SI Vault
Edited by Robert W. Creamer
February 07, 1972
A MATTER OF RESPONSIBILITYThe swift suspension for the season of two Minnesota basketball players involved in the shameful brawl with Ohio State (page 18) is to be commended. But what about the coach, whose philosophy generated the tension that exploded into violence? What about the high university officials, whose bumbling in handling athletic matters (SCORECARD, Jan. 10) was earlier evident and who tolerated and even fostered the coach's ideas because of an unseemly hunger for victory at all costs? The greater guilt—and Minnesota's disgrace—lies with them.
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February 07, 1972


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Henry Aaron, who is only 75 home runs short of Babe Ruth's career record of 714, passes his 38th birthday this week, a venerable age for a ballplayer. Pragmatic Henry says of his efforts to break Ruth's mark, "If I stay healthy, I'd say I have an excellent chance."

Paul Richards, vice-president of the Atlanta Braves and Aaron's boss, is more specific. Richards says flatly, "If he stays healthy, Henry will break the record on Aug. 31, 1973." You might put a circle around that date.


During the epidemic of campus unrest in the late 1960s, San Francisco State College was a sort of Bunker Hill for student revolutionaries, a haven for the "don't-trust-anyone-over-30" generation. But now the school seems to have come full circle—in basketball, anyway. San Francisco State averages 25.0 years per man, an astonishingly high figure when it is realized, if you compare the first six men on each team, that four pro clubs in the NBA are younger (Buffalo, 24.6, Houston, 24.0, Cleveland, 24.3 and Portland, 24.8).

San Francisco State's oldest is Ray Hearne, a fateful 30. Charles Hammond is an elderly 28. Two others, Vance DeVost and Gary Bradford, have reached the quarter-century mark. Youth is represented by Jack Wilson, 22, and Larry Taylor, 21.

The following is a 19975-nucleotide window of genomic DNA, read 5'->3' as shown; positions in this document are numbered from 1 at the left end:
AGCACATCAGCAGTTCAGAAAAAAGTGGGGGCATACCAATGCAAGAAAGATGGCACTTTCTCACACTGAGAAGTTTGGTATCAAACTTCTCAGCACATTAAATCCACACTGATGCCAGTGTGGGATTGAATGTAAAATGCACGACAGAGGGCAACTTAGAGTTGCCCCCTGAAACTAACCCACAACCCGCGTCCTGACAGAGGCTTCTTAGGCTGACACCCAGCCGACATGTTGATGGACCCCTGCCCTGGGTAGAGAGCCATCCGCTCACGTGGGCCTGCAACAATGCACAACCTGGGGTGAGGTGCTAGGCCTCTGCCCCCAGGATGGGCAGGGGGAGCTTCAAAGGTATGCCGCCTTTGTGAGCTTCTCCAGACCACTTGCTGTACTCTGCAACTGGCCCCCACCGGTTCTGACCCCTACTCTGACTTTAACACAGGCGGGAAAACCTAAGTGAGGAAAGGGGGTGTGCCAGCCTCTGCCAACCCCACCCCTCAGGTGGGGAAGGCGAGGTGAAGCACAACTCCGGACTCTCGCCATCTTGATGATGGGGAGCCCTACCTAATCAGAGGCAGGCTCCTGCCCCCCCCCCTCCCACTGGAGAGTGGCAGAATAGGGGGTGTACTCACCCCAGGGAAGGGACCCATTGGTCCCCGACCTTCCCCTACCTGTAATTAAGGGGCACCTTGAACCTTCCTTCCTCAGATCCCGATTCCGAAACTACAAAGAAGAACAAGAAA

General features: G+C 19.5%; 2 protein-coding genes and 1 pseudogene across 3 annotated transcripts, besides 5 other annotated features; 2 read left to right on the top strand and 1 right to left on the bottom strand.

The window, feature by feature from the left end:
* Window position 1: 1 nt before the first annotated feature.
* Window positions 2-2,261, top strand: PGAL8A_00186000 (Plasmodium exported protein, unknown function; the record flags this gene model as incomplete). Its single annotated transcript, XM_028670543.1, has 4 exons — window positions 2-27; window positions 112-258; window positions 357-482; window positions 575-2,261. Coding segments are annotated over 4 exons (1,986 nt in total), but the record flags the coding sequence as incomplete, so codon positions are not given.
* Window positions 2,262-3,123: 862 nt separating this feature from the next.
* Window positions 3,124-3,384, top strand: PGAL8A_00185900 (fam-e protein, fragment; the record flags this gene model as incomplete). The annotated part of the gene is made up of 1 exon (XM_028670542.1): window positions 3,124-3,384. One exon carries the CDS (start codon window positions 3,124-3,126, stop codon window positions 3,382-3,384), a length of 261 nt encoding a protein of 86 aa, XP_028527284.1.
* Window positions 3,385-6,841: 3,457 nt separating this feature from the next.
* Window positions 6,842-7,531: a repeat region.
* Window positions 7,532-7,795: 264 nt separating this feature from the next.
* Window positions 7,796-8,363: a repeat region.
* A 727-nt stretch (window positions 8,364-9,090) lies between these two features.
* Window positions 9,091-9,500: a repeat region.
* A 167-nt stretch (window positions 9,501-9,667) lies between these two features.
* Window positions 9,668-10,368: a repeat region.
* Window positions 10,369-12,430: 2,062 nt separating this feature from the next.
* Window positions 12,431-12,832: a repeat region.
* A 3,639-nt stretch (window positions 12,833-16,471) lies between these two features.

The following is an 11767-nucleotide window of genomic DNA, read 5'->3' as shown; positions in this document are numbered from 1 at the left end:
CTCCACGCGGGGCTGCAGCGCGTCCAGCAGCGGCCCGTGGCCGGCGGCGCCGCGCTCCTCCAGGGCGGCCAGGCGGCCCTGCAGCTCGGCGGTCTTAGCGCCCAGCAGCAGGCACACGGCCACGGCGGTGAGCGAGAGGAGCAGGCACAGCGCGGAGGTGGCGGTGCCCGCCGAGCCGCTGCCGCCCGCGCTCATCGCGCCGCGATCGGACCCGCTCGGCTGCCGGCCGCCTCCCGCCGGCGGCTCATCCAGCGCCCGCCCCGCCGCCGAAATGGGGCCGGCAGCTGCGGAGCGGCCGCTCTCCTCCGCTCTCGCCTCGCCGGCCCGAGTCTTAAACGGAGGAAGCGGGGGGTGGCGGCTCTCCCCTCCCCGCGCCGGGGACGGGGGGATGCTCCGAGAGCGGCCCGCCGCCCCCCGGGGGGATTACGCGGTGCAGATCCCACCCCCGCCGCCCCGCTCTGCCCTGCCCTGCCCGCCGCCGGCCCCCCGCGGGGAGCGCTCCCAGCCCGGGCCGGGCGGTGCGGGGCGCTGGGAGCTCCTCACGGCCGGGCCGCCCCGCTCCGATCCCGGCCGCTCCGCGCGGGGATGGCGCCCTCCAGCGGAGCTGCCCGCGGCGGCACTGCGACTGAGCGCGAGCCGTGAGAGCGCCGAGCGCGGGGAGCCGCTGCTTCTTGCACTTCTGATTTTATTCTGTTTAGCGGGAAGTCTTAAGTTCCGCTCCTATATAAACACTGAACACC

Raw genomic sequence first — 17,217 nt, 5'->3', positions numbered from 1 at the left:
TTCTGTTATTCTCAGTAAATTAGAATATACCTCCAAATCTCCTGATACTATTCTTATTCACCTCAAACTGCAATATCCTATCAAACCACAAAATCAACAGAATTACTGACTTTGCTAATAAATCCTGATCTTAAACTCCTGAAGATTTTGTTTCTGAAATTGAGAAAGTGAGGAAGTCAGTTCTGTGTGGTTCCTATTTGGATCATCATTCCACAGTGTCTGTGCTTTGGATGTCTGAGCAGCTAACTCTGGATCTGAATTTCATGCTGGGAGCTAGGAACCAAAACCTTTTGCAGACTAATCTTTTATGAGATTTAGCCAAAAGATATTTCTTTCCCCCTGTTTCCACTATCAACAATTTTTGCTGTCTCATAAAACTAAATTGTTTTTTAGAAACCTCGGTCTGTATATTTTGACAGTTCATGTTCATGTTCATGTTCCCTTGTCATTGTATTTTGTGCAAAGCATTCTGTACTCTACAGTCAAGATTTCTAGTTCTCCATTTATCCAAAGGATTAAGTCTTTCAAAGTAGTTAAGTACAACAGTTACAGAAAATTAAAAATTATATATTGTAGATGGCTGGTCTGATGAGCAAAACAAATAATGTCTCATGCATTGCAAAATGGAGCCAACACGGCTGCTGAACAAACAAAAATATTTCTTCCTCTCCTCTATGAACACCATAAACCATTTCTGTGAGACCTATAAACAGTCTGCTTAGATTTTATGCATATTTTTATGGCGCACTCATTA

The team had an admirable 11-5 record as of last week, with three of the losses coming by a total of five points. Significantly, two of the defeats came in overtime, which may say something about that age. And, lest the over-30 crowd become smug, it should be pointed out that the leading scorer is Taylor, the baby of the team.


Some sports stars are more outspoken than others. One of the bluntest is a lady named Yolanda Roacho, known professionally as Baby Rocco, the arch villainess of the Texas Outlaws roller skating team. Here are some of Baby's recent comments on her sport and her job: "I quit the game once a few years ago, you know? I couldn't stand the travel and the lousy hotel rooms. I went home to L. A. and got a job—and I nearly went out of my mind. It gets in your blood, you know? I mean, with all the crap you got to put up with it's still better than 9 to 5. I don't like it, but you get used to it.

"The fans are nuts, you know? I mean, I get paid good money to do my job, and my job is to win. I don't care how I win as long as I win, and if some nut up there in the stands don't like it, he can shove it, you know?

"Maybe some of the slugging going on out there is more show than real, but when someone shoves you and you hit the track and bounce three or four times before you stop, brother, that's real. And I got the bruises on my tail to prove it."

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